The Tampa Catholic High School Dancerettes and Majorettes at Lowry Park's Fairyland, 1982.
TC Dancerettes with Majorettes Left, Sabrina Posey Right, Linda Rossiter.
Photo by Ralph Owen Dennis.


The Tampa Catholic High School Majorettes (L) Sabrina Posey, (R) Linda Rossiter, at the "really big shoe" Fairyland, 1982.
Photo by Ralph Owen Dennis.


The Tampa Catholic High School Dancerettes and Majorettes at Humpty Dumpty,  Fairyland, 1982.
Photo by Ralph Owen Dennis.


The Tampa Catholic High School Dancerettes and Majorettes with Cinderella in her coach,  Fairyland, 1982.
Photo by Ralph Owen Dennis.


The Tampa Catholic High School Dancerettes on the Lowry Park "Choo choo train,"  Fairyland, 1982.
(L-R) Michelle Barreiro, Aileen DeArmas, Jama Coley, Anna Vito, Jenny Sincell, Candyce Forrester,
Lori Giglio, Myra Pita, Nga Nguyen, Christina Vasquez, Celeste Liccio.
Photo by Ralph Owen Dennis.
Thanks to Kimi Lau-Costanzo for providing the names from her TC yearbook.
Read about the history of this steam locomotive further down this page.





Cindee Haze (wearing boots) with her mom and sisters, 1987
Photo courtesy of Cindee Haze

Cindee Haze (standing, center) with her sisters, 1987
Photo courtesy of Cindee Haze

Cindee Haze (at left) with her sisters, 1987
Photo courtesy of Cindee Haze

Cindee Haze's sister, 1987
Photo courtesy of Cindee Haze



Cinderella's fairy godmother and the kiddie train, 1987, courtesy of Cindee Haze,

Lowry Park Zoo Undergoes $20 Million Renovation, Transitions from City Management to Private Organization

As the zoo collection continued to grow through the 1970s, the need to upgrade the habitats and present the animals in natural settings became an issue, the zoo facilities were in need of repair and renovation, with the animals cramped concrete quarters were so poor that the Humane Society called it “one of the worst zoos in America.”  The need was fully embraced by the Tampa bay area community, which resulted in the formation of an organization dedicated to building a first-class zoological garden.

In 1981 the Tampa Parks Department and Citizens Advisory Board called for zoo improvements. The Lowry Park Zoo Association formed at the suggestion of the Tampa Parks Department, Mayor Bob Martinez, and private citizens who shared a common vision. Its mission was to raise awareness of Tampa's Lowry Park Zoo and promote a public-private partnership to fund the renaissance of Tampa's Lowry Park Zoo. Soon after, the Zoo Association embarked on a $20 million capital campaign, and the City of Tampa committed $8 million.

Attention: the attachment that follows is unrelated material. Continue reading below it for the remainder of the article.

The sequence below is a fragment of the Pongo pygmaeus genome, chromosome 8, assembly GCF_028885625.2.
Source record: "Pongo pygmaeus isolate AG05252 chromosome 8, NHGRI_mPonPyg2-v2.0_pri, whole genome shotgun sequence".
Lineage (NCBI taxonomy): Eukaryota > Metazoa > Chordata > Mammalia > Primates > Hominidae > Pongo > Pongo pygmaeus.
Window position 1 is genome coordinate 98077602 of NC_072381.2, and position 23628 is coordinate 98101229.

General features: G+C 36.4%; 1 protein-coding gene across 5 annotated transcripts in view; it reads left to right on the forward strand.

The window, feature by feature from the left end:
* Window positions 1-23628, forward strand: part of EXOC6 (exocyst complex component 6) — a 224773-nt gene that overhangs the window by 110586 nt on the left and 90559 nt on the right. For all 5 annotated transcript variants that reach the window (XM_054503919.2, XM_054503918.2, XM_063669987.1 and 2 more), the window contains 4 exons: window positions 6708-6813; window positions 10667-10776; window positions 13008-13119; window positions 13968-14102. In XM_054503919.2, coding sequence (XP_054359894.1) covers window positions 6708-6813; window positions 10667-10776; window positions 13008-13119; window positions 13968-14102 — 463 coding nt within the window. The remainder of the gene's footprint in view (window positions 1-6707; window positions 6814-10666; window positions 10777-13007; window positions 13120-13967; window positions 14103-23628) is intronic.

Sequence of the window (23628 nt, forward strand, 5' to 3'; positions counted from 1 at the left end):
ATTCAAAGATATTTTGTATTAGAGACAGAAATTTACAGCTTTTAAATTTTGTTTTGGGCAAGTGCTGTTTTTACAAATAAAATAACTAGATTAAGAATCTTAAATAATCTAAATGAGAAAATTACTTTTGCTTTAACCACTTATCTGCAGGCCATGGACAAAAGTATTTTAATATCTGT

In 1984 the Zoo Board of Directors developed a comprehensive, 24-acre zoo master plan. In 1988 the Zoo Association became the Lowry Park Zoological Society, a private, independent, nonprofit organization dedicated to the management and ongoing development of a superior zoological garden, and was no longer owned by the City of Tampa Parks Dept.

After several years of fundraising and the help and support of mayor Bob Martinez and the city of Tampa, the original Lowry Park Zoo closed with a ceremony on Monday, September 7, 1987 at 6pm for its $20 million reconstruction.  There were no admission fees for the last days of the old Lowry Park Zoo, with the new zoo expected to charge $3 for adult admission and $1.50 for students.  The amusement rides, which were not affiliated with the zoo, were closed on the final weekend.

Also on the final weekend, Reynolds Aluminum Recycling, in cooperation with radio station Q105 and Pepsi-Cola, celebrated the closing/remodeling with a "Cans for Critters" fund-raiser.  Reynolds gave free memberships to the first 7 recyclers to donate 25 lbs. or more to the campaign.  The family memberships, which were expected to go on sale in October of 1987 for $25, would admit a family to the new zoo for a year.

Over the next 3 to 4 months, animals were shifted from the old zoo to new homes, to be joined by other animals throughout the country.  A large, screened-in aviary was planned to be open the following January, featuring  100 species of birds in a walk-through exhibit.

A second portion, the Primate World, was built to display eight species of primates from chimpanzees to red-ruffed lemurs.  The third segment, the Asian Domain, was to give visitors a look at animals such as elephants, camels and leopards.


Death of Sheena
Sheena, the elephant queen of Tampa's Lowry Park Zoo, died of unexpected and unexplained heart failure in January of 1986.  Sheena, age 27, had been shipped to Canada's African Lion Safari in May of 1985 while her Asian Domain quarters were being prepared.  Officials had even hoped she would come home pregnant.  According to zoo director Doug Porter, "She was in her prime."

This bronze elephant is located at the entrance to the Asian domain within the Lowry Park Zoo, and is intended to serve as a memorial to Baby Sheena, who was donated to the zoo by Sumter L. Lowry, Jr. in December, 1960. Lowry intended Sheena to be a gift to the children of Tampa, who, in 1960, had not been exposed to elephants in a local setting.

Sheena, 1986, Bronze  4’ x 5’
Lowry Park Zoo
by Joyce Parkerson

Jan 30, 1986 Evening Independent - Sheena dies


A Ride to Remember - April 19, 2014, A Zoo Man's Musings
J. D. (Doug) Porter is a zoologist, an educator, and a writer who takes the unorthodox and controversial view that zoos can be good for animals – if they are done right.

I have been doing some reminiscing (and some writing) about the early days at the Lowry Park Zoo. I love this photo of my son Jason and the story it tells, as he sits atop Buke – a massive male Asian elephant.